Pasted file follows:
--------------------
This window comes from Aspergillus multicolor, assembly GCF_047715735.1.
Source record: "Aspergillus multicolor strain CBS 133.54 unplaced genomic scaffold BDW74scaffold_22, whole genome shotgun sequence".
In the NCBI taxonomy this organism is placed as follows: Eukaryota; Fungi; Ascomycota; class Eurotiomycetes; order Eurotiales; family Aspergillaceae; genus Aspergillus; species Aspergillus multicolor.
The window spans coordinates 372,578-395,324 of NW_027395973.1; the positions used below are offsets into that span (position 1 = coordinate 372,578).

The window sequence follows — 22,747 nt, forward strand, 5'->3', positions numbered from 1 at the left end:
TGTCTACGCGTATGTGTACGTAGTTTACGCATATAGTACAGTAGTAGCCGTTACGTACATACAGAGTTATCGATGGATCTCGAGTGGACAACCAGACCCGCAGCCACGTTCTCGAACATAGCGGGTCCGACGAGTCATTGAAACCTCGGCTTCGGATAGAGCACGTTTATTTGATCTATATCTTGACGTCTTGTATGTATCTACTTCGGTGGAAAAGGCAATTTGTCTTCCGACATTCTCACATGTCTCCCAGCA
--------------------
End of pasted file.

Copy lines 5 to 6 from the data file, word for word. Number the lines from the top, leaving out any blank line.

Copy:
The window sequence follows — 22,747 nt, forward strand, 5'->3', positions numbered from 1 at the left end:
TGTCTACGCGTATGTGTACGTAGTTTACGCATATAGTACAGTAGTAGCCGTTACGTACATACAGAGTTATCGATGGATCTCGAGTGGACAACCAGACCCGCAGCCACGTTCTCGAACATAGCGGGTCCGACGAGTCATTGAAACCTCGGCTTCGGATAGAGCACGTTTATTTGATCTATATCTTGACGTCTTGTATGTATCTACTTCGGTGGAAAAGGCAATTTGTCTTCCGACATTCTCACATGTCTCCCAGCA